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Power to the People! Black Lives Matter mural on the Dill Pickle Food Co-op building in Logan Square. Mural artist: Chris Orta.

Equity & Planning: An Award-Winning ETOD Action Plan for Logan Square

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Guest article courtesy of Cindy Cambray

In 2018, Elevated Chicago partnered with the Chicago Metropolitan Agency for Planning (CMAP) to create an equitable transit-oriented development (ETOD) action plan for the Blue Line station in Logan Square. 

Palenque Liberating Spaces through Neighborhood Action (Palenque LSNA for short, formerly the Logan Square Neighborhood Association) served as the lead community partner on the plan. They are a prominent community-based organization that has been embedded in the Logan Square community for over 60 years. They are a self-described catalyst for “strategic action for systemic change and a just, resilient, and joyful future.”

Fast forward to 2023, the Logan Square Blue Line ETOD Action Plan wins the very first-ever award for Advancing Diversity and Social Change from the American Planning Association – Illinois Chapter.

Accepting the APA Illinois Chapter Advancing Diversity and Social Change award. Photo credit: APA Illinois website.

I was part of creating the action plan as a former planner at CMAP and the former Capital & Programs Working Group co-chair with Elevated Chicago. This project speaks to the reasons I got into the planning field and the change that can happen when collaboration between organizations goes right and when community members are put at the center of changes taking place in their community.

CMAP’s Commitment to Community

I’m excited to share all of the ways in which equity was reflected in this planning project, but I’d like to start by emphasizing that, when it comes to planning with communities of color, representation matters. Working with a professional that has lived experience, that trusts communities to know what is best for them, and that drives solutions that embody the self-identified needs and desires of the community was an important piece of bringing equity to this plan.

For those unfamiliar with CMAP, it’s the Metropolitan Planning Organization (MPO) for northeastern Illinois, and it happens to be the third largest in the nation, after the Los Angeles and New York City areas. MPOs were created by the federal government as a way to funnel funding into transportation projects and programs throughout different regions in the nation. They are responsible for deciding how millions of dollars in funding are dispersed throughout regions and to whom.

Members of Future Leaders in Planning (FLIP), a CMAP urban planning program for high school students, from their trip to the Chinese American Museum of Chicago. Photo credit: CMAP.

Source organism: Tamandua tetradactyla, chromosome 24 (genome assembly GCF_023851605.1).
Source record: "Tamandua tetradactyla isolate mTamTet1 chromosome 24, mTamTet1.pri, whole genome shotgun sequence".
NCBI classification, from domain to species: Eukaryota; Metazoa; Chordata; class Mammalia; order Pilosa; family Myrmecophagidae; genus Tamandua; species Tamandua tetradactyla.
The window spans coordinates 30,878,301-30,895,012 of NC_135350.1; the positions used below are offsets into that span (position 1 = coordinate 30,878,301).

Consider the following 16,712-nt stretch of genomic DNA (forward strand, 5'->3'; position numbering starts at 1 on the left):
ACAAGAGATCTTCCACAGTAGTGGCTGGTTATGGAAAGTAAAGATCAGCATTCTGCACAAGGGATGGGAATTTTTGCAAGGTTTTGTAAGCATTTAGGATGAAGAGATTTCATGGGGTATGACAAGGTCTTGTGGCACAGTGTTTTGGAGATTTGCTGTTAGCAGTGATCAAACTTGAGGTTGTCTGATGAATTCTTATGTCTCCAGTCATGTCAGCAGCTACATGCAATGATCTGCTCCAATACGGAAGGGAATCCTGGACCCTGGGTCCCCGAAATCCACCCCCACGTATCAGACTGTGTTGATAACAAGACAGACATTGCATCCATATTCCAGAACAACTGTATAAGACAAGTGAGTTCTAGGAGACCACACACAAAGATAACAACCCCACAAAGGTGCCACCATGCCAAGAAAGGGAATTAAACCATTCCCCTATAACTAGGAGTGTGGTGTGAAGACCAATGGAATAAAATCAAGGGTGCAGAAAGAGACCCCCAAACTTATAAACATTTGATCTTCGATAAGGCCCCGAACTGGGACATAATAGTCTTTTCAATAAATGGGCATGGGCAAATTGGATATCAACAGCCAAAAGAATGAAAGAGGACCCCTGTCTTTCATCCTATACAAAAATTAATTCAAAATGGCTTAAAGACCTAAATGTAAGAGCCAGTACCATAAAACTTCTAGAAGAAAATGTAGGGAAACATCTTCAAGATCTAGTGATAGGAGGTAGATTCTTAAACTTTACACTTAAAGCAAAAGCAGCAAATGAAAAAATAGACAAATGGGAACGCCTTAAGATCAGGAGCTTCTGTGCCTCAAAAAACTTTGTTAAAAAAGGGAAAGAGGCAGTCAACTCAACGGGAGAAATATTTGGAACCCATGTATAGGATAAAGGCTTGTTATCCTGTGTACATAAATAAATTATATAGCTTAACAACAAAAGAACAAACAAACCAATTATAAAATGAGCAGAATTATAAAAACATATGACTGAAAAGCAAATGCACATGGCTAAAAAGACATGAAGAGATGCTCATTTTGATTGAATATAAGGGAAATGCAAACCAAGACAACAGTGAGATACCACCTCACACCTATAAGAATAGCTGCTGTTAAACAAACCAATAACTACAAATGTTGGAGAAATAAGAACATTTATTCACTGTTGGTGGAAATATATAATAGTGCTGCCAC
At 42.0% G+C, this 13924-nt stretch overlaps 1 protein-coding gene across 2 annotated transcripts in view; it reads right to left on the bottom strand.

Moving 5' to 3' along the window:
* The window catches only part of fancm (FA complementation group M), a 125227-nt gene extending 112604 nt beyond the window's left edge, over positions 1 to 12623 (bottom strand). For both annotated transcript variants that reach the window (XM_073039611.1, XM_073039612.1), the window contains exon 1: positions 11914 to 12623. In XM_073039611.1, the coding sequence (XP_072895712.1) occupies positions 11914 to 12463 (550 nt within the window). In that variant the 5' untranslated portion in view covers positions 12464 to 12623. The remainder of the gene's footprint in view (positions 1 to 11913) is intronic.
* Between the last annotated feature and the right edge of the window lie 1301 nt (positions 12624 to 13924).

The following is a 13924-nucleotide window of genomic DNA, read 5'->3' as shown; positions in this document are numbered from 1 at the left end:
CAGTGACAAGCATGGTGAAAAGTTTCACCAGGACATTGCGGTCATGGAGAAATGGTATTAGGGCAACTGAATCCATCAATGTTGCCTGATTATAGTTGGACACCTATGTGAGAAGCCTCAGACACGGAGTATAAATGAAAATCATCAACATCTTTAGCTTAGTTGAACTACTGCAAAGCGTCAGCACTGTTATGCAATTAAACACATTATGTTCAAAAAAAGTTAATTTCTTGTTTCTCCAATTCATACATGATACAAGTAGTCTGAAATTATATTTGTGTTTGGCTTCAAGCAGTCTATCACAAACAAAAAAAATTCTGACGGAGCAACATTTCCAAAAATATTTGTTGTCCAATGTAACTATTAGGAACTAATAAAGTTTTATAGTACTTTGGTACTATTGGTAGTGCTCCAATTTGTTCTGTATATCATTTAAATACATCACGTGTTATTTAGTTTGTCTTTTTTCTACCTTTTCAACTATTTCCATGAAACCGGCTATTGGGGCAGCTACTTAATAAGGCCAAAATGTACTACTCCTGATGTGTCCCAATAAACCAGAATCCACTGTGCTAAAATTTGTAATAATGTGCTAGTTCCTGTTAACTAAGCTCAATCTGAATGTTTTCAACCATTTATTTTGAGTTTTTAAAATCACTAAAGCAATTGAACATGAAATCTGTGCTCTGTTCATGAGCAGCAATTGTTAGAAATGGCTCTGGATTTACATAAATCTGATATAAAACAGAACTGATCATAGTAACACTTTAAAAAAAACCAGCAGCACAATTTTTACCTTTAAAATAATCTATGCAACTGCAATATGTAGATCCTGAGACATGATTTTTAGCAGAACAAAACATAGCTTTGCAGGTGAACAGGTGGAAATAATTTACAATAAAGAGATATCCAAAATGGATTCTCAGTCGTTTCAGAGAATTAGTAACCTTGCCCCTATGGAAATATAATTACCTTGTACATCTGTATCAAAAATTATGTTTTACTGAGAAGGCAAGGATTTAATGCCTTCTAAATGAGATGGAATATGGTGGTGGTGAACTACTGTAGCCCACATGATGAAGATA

Members of Future Leaders in Planning (FLIP), a CMAP urban planning program for high school students, from their trip to the Chinese American Museum of Chicago. Photo credit: CMAP.

I explain all of this to say that ETOD is different from how government funding has historically been used. Government and the planning profession have harmed communities. CMAP, however, has made a commitment to partner with communities, to build new relationships, and to repair old harms. This ETOD project, which puts equity at the forefront, is a very much-needed change from how the government has historically funded projects.

How My Lived Experience Has Influenced My Career and Interest in ETOD

CMAP’s Community Alliance for Regional Equity (CARE), a compensated group of community-based organizations that work with CMAP to make their investment processes more equitable and strengthen community collaboration, at their retreat in Batavia, Illinois. Cindy served as the Project Manager for CARE.
CMAP’s Community Alliance for Regional Equity (CARE), a compensated group of community-based organizations that work with CMAP to make their investment processes more equitable and strengthen community collaboration, at their retreat in Batavia, Illinois. Cindy served as the Project Manager for CARE.

During my tenure at CMAP as a Senior Planner, I managed the Logan Square Blue Line ETOD Action Plan. As a Latina raised in Chicago’s Little Village community, I have a first-hand understanding of the structural barriers to social and economic progress that people of color face, which is why I’ve worked for nearly two decades to create inclusive growth for our region. 

My drive for equity has evolved over the years and stems from who I am and where I came from. I am the proud daughter of Mexican immigrants; a first generation to be born in this country, to have gone to college and beyond, and to not just be a professional but a highly respected, trusted, and sought out leader in my field. 

Completing the 2023 Civic Leadership Academy at Harris School of Public Policy at the University of Chicago. Photo credit: University of Chicago website.